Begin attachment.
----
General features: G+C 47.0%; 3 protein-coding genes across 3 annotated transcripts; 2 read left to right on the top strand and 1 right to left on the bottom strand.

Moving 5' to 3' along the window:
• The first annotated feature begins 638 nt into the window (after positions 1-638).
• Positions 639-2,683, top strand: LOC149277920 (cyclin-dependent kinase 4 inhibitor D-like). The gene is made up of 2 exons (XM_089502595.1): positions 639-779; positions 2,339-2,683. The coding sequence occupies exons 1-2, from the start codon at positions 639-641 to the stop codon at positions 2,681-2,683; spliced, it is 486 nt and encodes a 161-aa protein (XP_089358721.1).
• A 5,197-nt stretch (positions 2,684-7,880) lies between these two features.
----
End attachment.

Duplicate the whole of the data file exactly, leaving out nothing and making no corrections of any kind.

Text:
General features: G+C 47.0%; 3 protein-coding genes across 3 annotated transcripts; 2 read left to right on the top strand and 1 right to left on the bottom strand.

Moving 5' to 3' along the window:
• The first annotated feature begins 638 nt into the window (after positions 1-638).
• Positions 639-2,683, top strand: LOC149277920 (cyclin-dependent kinase 4 inhibitor D-like). The gene is made up of 2 exons (XM_089502595.1): positions 639-779; positions 2,339-2,683. The coding sequence occupies exons 1-2, from the start codon at positions 639-641 to the stop codon at positions 2,681-2,683; spliced, it is 486 nt and encodes a 161-aa protein (XP_089358721.1).
• A 5,197-nt stretch (positions 2,684-7,880) lies between these two features.